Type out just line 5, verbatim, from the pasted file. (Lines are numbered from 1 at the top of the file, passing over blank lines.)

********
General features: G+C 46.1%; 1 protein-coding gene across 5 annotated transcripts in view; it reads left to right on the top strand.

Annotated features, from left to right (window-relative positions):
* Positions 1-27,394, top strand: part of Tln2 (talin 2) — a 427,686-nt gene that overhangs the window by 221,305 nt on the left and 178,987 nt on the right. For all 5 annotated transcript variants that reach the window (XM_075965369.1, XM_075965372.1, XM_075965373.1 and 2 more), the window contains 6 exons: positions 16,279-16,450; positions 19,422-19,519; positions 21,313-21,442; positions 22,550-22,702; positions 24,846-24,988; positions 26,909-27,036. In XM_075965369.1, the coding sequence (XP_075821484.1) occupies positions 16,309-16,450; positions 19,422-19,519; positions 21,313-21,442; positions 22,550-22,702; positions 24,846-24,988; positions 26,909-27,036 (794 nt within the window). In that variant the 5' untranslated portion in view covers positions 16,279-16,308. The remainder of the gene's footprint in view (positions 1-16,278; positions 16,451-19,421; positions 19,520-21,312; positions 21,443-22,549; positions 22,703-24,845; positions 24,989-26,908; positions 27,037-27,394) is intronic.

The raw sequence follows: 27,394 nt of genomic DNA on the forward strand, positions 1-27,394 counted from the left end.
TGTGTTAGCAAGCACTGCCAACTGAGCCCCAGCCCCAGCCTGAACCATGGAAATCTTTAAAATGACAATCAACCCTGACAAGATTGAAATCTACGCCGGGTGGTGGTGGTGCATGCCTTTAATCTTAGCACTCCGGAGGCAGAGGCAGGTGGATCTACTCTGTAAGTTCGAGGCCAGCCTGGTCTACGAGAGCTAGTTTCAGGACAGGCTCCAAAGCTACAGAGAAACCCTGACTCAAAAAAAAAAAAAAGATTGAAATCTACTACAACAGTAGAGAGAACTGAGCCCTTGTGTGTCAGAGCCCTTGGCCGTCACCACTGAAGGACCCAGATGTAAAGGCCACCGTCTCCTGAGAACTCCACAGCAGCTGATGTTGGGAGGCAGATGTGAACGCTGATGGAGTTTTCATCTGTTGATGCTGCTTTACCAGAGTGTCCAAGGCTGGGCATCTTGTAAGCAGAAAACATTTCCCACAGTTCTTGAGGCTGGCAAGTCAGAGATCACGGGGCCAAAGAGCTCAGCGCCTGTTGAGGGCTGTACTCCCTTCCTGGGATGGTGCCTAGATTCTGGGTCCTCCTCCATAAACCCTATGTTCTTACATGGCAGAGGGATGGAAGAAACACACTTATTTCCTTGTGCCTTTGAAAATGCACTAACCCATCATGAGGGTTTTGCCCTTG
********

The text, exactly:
TGTGTTAGCAAGCACTGCCAACTGAGCCCCAGCCCCAGCCTGAACCATGGAAATCTTTAAAATGACAATCAACCCTGACAAGATTGAAATCTACGCCGGGTGGTGGTGGTGCATGCCTTTAATCTTAGCACTCCGGAGGCAGAGGCAGGTGGATCTACTCTGTAAGTTCGAGGCCAGCCTGGTCTACGAGAGCTAGTTTCAGGACAGGCTCCAAAGCTACAGAGAAACCCTGACTCAAAAAAAAAAAAAAGATTGAAATCTACTACAACAGTAGAGAGAACTGAGCCCTTGTGTGTCAGAGCCCTTGGCCGTCACCACTGAAGGACCCAGATGTAAAGGCCACCGTCTCCTGAGAACTCCACAGCAGCTGATGTTGGGAGGCAGATGTGAACGCTGATGGAGTTTTCATCTGTTGATGCTGCTTTACCAGAGTGTCCAAGGCTGGGCATCTTGTAAGCAGAAAACATTTCCCACAGTTCTTGAGGCTGGCAAGTCAGAGATCACGGGGCCAAAGAGCTCAGCGCCTGTTGAGGGCTGTACTCCCTTCCTGGGATGGTGCCTAGATTCTGGGTCCTCCTCCATAAACCCTATGTTCTTACATGGCAGAGGGATGGAAGAAACACACTTATTTCCTTGTGCCTTTGAAAATGCACTAACCCATCATGAGGGTTTTGCCCTTG